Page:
But my surgery was actually at 7:30. I just had to be there two hours early so I could sign away their liability and also get an IV put into my hand. Then I just sat in a room with my mom, Ed, and Nina, and we made small talk until they wheeled me off to the operating room.
I don’t know about you, but it’s hard to find much to talk about in those moments. Getting serious about how you feel about people and life and all that just adds a lot of unnecessary weight to the whole thing, especially for the people not being operated on. I’d said it to all of them in the days leading up to surgery, but I had it easy. Given how anxious I can be, if I was on the other side of it, having to sit in a waiting room for three hours and pace around until a surgeon came out and gave me an update sounded like literal torture. And while I would, in some sense, literally be getting tortured, at least I’d be asleep through all of it.
Once I got over to the operating room, I had brief conversations with the anesthetists (none of whom were named Jennings, *baa dumm tiss*) and they gave me a rundown of how it all would go down. They brought me into the room, put me onto the operating table, and three of the people who would be involved in the surgery started making small talk. Which, dumb as it may sound, I actually found strangely comforting. They asked where I was from (Chicago) and if I liked the Bears (I don’t) and then, of course, it turned into them asking questions about my tattoos, which is always my least favorite part of these things. Yes, I have very dumb tattoos and, while they all mean something in the way that everything, cosmically, has some kind of meaning, they don’t really mean anything in a way that would be satisfying for someone else to hear. I literally have the word “whoops” on my arm, which is a tattoo that is making fun of another tattoo I have. Let’s not do this.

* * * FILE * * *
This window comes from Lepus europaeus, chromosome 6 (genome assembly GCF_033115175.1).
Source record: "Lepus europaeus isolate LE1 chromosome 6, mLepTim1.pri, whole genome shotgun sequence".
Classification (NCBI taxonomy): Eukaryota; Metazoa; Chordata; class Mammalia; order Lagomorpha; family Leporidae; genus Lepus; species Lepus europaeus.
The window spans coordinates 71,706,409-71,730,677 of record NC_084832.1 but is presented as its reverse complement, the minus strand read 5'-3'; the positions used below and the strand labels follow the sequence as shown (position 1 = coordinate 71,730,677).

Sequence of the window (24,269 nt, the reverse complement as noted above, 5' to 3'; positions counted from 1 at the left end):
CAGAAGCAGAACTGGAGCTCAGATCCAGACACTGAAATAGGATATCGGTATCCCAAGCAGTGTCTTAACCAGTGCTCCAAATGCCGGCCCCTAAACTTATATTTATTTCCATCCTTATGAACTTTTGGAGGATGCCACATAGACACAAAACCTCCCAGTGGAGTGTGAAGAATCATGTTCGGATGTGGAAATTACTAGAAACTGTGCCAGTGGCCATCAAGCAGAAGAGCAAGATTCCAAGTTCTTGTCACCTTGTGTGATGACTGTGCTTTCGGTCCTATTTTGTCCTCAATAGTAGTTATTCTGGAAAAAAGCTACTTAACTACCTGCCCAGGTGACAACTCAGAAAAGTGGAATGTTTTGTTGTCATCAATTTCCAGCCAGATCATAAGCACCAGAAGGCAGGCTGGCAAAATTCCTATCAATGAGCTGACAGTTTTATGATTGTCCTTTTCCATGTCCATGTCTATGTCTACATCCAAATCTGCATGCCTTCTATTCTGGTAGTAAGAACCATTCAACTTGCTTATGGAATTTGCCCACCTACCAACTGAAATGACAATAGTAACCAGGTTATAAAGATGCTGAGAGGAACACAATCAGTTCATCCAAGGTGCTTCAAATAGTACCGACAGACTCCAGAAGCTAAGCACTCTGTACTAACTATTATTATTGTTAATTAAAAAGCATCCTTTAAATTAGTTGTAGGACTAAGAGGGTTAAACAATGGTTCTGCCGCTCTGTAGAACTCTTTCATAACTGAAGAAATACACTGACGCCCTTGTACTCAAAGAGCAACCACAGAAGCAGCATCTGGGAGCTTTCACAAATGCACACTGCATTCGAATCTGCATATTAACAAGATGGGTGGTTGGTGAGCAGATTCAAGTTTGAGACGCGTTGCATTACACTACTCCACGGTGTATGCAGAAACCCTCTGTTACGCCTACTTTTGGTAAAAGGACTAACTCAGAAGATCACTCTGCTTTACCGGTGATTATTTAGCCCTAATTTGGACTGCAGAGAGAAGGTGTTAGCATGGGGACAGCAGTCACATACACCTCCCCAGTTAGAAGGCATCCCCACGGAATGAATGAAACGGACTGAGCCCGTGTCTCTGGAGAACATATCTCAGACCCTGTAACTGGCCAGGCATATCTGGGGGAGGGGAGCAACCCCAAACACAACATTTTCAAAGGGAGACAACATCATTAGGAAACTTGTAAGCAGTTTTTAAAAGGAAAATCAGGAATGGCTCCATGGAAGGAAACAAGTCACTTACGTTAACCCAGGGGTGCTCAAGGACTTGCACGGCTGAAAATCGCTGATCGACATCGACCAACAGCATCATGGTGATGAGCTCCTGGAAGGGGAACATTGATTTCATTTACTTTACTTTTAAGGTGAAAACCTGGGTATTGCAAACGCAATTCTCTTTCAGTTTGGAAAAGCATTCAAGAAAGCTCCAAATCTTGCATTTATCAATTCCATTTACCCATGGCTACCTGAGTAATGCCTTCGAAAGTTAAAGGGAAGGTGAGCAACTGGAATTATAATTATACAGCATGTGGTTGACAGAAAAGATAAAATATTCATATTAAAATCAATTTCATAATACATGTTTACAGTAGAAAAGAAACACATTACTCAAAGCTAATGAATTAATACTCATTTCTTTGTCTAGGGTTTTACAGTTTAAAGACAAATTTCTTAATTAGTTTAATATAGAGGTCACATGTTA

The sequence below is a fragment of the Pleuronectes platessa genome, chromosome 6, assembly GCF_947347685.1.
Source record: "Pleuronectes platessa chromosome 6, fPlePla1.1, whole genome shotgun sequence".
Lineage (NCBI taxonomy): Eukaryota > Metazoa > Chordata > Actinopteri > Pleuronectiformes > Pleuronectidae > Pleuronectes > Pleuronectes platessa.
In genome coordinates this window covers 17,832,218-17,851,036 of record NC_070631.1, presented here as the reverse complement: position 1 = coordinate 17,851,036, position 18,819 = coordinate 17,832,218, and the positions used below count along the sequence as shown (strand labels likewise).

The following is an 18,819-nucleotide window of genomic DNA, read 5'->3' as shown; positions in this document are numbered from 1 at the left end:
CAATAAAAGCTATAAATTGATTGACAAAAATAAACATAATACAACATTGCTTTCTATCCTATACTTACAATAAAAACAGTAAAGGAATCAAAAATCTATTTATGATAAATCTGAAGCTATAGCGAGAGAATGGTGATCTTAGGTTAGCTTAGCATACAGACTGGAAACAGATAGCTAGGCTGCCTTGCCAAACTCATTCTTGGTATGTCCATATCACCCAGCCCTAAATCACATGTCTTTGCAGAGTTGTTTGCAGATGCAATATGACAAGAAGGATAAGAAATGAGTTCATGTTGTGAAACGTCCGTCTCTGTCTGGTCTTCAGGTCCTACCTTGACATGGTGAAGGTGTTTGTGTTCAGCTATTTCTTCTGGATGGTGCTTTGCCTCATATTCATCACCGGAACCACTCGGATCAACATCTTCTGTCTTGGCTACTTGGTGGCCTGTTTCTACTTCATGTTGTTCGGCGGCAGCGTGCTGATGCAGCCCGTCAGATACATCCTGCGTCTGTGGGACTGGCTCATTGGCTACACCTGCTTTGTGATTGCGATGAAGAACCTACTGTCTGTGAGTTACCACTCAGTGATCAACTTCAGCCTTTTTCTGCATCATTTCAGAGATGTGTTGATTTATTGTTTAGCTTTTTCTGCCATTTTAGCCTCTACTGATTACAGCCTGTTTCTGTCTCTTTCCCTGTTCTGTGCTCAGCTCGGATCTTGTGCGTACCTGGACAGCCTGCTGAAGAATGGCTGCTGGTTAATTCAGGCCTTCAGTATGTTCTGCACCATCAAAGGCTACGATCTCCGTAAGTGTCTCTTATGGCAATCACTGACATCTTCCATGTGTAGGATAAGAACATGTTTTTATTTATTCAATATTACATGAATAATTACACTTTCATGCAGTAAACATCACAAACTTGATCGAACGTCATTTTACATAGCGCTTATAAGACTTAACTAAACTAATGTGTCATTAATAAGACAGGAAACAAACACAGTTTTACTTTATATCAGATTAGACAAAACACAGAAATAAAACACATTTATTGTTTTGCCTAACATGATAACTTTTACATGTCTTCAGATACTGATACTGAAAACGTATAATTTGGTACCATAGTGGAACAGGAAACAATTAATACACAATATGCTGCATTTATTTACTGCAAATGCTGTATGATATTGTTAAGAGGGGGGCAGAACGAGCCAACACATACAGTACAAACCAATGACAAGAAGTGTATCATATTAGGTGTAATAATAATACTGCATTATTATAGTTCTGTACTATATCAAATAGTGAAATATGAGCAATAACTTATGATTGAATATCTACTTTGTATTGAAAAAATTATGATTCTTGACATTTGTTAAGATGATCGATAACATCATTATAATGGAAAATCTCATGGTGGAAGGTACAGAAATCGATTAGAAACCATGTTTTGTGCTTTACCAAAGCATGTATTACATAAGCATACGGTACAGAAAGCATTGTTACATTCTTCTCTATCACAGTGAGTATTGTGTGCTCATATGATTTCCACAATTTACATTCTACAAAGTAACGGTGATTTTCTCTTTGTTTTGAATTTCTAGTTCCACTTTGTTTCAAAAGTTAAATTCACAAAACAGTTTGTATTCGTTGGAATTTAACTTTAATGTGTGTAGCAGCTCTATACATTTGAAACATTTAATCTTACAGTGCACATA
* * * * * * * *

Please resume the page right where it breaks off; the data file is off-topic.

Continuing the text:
Then they started asking me if I wanted to listen to music before the surgery. “You look like you like music,” one of them said, which is both accurate and damning at the exact same time, but I politely declined. But they kept pushing. “No, come on, we can put on whatever you want.” And in that moment, I had an existential crisis. I never thought much about what my “last words” would be or any of that nonsense, but having to think about what I’d want to hear, possibly for the last time, struck me in a way I wasn’t ready for. It made me think about my friend Jeremy, and how his band has a song that I’ve thought about a lot during this process. It goes something like this:
If you fantasize about your funeral
I understand, I've been there before
If there's more importance in the music played
Than who'd attend
We are the same
So when I was hit with a version of that question in real-time, with three people in surgical face masks above me, I blanked. But their eyes were locked on me, and they were waiting for some kind of answer. So I just blurted out, “What’s the most brutal death metal you have?”
I woke up hours later in a daze, as anesthesia is one hell of a drug. And somehow my first thought was: How were they able to wake me up? Like, if I was able to go through surgery and not wake up, but seemingly be woken up by a nurse tapping me on the shoulder saying, “Hi David, you’re awake now,” then modern medicine is truly a wild thing.